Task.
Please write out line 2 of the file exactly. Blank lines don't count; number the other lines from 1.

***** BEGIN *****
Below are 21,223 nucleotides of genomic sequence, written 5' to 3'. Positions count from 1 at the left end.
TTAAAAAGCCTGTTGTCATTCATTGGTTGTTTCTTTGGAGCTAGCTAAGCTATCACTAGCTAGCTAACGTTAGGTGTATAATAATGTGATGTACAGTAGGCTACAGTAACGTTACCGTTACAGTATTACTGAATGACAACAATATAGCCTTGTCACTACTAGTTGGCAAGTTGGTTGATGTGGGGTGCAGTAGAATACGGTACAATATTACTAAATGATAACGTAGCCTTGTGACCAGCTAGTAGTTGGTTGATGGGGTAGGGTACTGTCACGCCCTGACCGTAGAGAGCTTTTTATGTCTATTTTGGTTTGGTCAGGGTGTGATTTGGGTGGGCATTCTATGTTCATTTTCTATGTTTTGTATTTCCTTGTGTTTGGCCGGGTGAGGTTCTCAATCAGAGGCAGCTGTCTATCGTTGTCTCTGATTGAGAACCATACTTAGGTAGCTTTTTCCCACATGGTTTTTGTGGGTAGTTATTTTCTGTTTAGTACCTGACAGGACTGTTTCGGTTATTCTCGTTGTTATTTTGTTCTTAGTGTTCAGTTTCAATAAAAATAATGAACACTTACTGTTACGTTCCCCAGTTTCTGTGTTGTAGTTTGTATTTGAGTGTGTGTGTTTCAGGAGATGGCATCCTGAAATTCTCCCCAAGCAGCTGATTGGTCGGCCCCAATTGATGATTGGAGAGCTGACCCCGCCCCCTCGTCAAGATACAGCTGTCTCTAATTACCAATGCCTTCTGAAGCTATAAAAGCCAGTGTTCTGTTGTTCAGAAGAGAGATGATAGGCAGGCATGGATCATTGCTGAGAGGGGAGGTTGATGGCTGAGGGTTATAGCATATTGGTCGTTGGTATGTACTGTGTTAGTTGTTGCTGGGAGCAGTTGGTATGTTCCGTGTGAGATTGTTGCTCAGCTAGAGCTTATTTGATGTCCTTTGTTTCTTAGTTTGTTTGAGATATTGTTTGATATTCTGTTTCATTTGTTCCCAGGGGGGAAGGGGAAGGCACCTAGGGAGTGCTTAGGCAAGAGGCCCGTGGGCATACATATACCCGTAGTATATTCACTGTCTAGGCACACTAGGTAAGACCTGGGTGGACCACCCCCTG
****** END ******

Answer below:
TTAAAAAGCCTGTTGTCATTCATTGGTTGTTTCTTTGGAGCTAGCTAAGCTATCACTAGCTAGCTAACGTTAGGTGTATAATAATGTGATGTACAGTAGGCTACAGTAACGTTACCGTTACAGTATTACTGAATGACAACAATATAGCCTTGTCACTACTAGTTGGCAAGTTGGTTGATGTGGGGTGCAGTAGAATACGGTACAATATTACTAAATGATAACGTAGCCTTGTGACCAGCTAGTAGTTGGTTGATGGGGTAGGGTACTGTCACGCCCTGACCGTAGAGAGCTTTTTATGTCTATTTTGGTTTGGTCAGGGTGTGATTTGGGTGGGCATTCTATGTTCATTTTCTATGTTTTGTATTTCCTTGTGTTTGGCCGGGTGAGGTTCTCAATCAGAGGCAGCTGTCTATCGTTGTCTCTGATTGAGAACCATACTTAGGTAGCTTTTTCCCACATGGTTTTTGTGGGTAGTTATTTTCTGTTTAGTACCTGACAGGACTGTTTCGGTTATTCTCGTTGTTATTTTGTTCTTAGTGTTCAGTTTCAATAAAAATAATGAACACTTACTGTTACGTTCCCCAGTTTCTGTGTTGTAGTTTGTATTTGAGTGTGTGTGTTTCAGGAGATGGCATCCTGAAATTCTCCCCAAGCAGCTGATTGGTCGGCCCCAATTGATGATTGGAGAGCTGACCCCGCCCCCTCGTCAAGATACAGCTGTCTCTAATTACCAATGCCTTCTGAAGCTATAAAAGCCAGTGTTCTGTTGTTCAGAAGAGAGATGATAGGCAGGCATGGATCATTGCTGAGAGGGGAGGTTGATGGCTGAGGGTTATAGCATATTGGTCGTTGGTATGTACTGTGTTAGTTGTTGCTGGGAGCAGTTGGTATGTTCCGTGTGAGATTGTTGCTCAGCTAGAGCTTATTTGATGTCCTTTGTTTCTTAGTTTGTTTGAGATATTGTTTGATATTCTGTTTCATTTGTTCCCAGGGGGGAAGGGGAAGGCACCTAGGGAGTGCTTAGGCAAGAGGCCCGTGGGCATACATATACCCGTAGTATATTCACTGTCTAGGCACACTAGGTAAGACCTGGGTGGACCACCCCCTG